Drive-Ins Are Back, but It’s a Secret

The drive-in-movie theater celebrated its 75th anniversary last year. As the story goes, Richard Hollingshead Jr. experimented with the format in 1933 by showing movies in his driveway in Riverton, N.J. He hung a bed sheet between two trees and placed a Kodak film projector on the roof of his car.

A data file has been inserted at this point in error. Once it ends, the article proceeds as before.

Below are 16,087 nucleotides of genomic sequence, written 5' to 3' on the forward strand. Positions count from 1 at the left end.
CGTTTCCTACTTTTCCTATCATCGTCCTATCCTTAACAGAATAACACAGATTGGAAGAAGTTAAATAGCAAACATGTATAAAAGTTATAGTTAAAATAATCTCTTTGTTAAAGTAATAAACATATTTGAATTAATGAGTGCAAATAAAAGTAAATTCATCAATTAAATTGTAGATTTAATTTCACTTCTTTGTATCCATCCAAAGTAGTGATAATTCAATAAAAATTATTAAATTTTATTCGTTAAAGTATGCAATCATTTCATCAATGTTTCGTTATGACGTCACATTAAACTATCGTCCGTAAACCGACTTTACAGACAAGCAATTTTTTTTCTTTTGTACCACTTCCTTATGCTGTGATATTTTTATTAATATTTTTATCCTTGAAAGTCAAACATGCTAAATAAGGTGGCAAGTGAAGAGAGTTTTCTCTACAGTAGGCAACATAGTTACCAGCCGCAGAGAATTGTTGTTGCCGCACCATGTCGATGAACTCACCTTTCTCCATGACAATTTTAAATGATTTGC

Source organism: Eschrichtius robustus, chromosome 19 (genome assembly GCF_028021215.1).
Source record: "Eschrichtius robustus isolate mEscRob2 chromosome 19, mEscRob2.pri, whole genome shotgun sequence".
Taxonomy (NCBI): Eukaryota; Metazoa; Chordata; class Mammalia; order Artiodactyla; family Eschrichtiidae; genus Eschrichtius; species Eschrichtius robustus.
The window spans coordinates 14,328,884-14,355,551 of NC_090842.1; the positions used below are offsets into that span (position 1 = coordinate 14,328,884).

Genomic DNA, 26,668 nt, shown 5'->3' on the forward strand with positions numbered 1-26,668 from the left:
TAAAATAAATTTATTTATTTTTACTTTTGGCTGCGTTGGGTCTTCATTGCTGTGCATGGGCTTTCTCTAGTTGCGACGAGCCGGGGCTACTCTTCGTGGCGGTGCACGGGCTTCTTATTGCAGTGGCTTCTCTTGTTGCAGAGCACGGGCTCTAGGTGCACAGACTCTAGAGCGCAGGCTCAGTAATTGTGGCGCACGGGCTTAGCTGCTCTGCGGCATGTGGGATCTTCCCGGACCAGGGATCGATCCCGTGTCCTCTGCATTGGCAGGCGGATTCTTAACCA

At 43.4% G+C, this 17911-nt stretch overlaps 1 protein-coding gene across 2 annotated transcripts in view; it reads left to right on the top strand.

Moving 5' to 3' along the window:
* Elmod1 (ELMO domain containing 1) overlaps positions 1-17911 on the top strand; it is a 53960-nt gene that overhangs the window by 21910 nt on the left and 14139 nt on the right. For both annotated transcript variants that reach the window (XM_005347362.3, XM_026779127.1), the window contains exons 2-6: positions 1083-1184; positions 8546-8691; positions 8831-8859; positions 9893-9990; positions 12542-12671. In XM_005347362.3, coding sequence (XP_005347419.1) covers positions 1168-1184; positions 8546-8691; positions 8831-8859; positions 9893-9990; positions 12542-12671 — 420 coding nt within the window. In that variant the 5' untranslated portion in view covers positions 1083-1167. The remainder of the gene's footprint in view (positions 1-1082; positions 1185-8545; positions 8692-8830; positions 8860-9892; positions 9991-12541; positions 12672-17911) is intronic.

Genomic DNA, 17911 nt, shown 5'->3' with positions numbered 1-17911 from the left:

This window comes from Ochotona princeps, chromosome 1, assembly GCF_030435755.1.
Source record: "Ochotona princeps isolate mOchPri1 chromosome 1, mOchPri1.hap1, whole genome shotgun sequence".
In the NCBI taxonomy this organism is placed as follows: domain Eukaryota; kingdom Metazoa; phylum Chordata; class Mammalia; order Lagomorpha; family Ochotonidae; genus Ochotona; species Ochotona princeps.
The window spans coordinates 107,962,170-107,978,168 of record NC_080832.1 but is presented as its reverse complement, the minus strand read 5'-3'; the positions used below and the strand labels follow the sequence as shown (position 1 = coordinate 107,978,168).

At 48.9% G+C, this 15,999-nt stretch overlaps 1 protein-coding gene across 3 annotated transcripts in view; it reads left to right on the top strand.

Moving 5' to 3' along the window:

After a rise in popularity through the 1950s, interest in the drive-in theater steadily waned (there aren’t any left in the New York metropolitan area). But over the past few years a new style of drive-in has cropped up, aided in part by the increased use (and the drop in price) of digital projectors, and it’s not too different from Hollingshead’s early experiments.


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